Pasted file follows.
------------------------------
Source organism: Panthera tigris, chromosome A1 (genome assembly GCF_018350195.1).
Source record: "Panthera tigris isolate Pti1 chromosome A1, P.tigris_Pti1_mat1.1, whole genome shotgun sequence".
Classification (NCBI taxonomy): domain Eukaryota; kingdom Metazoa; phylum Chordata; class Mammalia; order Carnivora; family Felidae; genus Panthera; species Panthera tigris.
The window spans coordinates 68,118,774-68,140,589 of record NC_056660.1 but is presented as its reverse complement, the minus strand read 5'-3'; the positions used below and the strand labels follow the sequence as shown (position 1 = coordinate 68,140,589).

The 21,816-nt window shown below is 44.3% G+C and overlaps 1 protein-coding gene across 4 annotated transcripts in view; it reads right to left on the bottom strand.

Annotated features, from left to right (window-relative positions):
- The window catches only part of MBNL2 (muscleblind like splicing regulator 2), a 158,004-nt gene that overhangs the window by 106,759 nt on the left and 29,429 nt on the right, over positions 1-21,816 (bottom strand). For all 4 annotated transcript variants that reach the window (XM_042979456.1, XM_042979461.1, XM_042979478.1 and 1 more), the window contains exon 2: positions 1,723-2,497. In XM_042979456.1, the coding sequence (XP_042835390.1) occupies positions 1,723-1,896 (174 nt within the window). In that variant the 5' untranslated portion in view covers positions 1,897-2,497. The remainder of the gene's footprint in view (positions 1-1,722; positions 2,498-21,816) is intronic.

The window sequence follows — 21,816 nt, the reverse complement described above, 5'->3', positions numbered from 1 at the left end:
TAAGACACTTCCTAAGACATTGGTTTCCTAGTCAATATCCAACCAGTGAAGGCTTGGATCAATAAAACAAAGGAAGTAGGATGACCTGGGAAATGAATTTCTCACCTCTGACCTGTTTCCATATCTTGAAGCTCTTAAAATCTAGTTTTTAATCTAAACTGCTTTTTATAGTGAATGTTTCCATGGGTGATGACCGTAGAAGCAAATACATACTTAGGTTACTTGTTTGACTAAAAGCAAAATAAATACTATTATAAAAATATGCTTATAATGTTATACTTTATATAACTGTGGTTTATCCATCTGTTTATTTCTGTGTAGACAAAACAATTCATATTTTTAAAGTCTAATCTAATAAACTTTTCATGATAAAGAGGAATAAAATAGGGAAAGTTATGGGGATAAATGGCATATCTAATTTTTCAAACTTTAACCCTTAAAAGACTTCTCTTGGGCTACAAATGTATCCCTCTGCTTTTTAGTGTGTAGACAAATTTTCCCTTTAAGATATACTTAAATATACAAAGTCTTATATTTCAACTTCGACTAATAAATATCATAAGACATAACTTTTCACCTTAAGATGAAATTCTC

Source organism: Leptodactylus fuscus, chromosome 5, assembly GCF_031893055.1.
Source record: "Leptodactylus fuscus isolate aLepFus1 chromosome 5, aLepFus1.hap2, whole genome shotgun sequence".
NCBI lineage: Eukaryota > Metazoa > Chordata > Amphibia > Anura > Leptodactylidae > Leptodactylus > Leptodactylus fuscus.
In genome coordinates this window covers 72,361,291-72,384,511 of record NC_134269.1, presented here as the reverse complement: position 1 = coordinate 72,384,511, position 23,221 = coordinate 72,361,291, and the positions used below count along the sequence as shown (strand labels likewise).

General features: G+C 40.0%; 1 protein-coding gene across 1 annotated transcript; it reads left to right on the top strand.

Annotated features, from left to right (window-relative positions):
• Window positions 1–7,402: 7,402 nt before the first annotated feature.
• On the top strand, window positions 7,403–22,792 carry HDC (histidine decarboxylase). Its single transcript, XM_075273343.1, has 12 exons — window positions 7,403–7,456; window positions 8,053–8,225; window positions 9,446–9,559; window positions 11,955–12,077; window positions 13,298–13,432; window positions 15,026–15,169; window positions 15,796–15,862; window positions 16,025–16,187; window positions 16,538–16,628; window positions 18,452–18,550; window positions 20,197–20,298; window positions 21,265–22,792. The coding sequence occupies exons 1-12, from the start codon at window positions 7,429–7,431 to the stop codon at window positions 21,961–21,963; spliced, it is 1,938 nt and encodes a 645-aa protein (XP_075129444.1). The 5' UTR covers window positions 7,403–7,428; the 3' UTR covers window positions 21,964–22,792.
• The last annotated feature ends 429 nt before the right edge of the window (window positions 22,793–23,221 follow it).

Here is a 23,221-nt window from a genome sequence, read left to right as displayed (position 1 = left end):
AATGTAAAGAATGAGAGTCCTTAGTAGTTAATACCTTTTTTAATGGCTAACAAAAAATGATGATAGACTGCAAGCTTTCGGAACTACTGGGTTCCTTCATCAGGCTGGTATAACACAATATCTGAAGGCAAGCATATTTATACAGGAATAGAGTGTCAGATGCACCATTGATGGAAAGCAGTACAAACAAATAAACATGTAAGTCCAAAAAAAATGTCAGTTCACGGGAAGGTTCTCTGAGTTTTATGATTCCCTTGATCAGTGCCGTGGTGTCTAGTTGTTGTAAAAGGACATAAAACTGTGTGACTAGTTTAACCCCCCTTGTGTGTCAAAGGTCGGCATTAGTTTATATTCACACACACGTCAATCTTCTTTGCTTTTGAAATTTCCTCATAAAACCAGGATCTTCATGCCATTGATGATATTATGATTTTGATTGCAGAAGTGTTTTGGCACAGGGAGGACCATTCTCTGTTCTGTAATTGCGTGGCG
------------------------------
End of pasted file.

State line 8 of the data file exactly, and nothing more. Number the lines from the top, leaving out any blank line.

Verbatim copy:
The window sequence follows — 21,816 nt, the reverse complement described above, 5'->3', positions numbered from 1 at the left end: